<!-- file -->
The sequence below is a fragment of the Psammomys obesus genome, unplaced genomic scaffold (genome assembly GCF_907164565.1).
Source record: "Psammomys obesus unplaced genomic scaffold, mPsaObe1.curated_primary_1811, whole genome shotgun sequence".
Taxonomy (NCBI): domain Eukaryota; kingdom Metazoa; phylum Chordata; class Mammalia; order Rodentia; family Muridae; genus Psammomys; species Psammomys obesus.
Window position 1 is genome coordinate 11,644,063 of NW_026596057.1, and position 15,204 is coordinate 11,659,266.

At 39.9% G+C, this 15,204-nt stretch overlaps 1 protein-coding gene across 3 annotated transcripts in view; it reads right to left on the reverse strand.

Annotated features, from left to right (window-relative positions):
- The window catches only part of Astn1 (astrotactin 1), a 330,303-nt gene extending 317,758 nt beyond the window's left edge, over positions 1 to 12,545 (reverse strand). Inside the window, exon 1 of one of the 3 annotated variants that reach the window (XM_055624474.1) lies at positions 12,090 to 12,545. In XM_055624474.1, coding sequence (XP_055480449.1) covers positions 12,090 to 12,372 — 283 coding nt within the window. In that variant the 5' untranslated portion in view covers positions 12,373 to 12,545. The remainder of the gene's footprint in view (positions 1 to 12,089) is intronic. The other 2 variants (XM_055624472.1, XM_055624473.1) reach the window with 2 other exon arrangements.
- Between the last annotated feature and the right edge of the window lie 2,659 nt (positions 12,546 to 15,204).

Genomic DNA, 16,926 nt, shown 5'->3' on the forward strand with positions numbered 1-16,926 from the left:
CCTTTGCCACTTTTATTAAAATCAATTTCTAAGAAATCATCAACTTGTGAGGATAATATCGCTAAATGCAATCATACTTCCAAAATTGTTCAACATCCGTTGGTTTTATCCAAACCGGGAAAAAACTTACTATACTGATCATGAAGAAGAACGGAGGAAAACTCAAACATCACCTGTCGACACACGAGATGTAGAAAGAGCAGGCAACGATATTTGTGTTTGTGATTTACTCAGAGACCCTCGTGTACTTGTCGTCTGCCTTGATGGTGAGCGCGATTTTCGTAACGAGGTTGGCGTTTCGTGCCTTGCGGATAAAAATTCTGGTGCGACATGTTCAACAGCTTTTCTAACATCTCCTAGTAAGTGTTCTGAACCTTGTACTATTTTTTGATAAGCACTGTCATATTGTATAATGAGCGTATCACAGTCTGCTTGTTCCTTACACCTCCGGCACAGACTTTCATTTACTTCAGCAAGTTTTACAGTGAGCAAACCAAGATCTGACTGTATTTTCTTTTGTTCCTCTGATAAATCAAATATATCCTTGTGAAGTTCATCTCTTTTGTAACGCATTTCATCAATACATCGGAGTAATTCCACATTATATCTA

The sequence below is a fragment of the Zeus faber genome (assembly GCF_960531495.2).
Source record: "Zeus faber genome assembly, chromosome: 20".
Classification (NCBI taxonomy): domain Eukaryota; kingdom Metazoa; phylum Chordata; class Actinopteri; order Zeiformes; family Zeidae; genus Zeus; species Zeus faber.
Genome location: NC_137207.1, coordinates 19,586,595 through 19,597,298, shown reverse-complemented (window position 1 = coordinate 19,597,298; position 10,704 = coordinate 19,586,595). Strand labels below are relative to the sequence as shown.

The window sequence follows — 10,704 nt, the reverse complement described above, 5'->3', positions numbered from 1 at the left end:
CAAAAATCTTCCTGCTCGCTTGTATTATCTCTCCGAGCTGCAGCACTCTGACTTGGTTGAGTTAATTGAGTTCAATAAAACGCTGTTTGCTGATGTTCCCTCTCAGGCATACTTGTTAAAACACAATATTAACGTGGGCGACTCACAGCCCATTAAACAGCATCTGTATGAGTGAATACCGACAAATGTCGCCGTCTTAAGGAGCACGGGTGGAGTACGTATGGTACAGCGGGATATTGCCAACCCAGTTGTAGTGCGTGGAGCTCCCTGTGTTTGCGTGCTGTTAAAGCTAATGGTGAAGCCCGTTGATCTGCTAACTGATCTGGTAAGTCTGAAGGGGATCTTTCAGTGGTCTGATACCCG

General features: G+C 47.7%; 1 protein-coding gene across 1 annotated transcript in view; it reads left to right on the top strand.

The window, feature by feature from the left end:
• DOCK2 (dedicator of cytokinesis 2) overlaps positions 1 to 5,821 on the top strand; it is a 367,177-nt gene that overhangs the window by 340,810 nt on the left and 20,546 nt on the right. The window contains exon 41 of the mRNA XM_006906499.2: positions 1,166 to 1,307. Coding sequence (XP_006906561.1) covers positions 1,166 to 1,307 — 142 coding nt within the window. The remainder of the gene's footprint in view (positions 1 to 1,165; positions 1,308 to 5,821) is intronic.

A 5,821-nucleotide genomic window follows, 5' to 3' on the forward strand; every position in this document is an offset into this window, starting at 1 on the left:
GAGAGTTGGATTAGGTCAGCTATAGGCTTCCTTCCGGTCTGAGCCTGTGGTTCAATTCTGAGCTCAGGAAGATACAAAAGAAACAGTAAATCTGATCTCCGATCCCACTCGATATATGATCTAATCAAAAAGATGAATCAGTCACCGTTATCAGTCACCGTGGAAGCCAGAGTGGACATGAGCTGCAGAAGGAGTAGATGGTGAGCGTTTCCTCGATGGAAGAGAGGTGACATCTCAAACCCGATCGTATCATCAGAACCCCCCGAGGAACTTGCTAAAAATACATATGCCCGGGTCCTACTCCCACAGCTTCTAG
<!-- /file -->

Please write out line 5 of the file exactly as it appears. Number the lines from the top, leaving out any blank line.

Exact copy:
At 39.9% G+C, this 15,204-nt stretch overlaps 1 protein-coding gene across 3 annotated transcripts in view; it reads right to left on the reverse strand.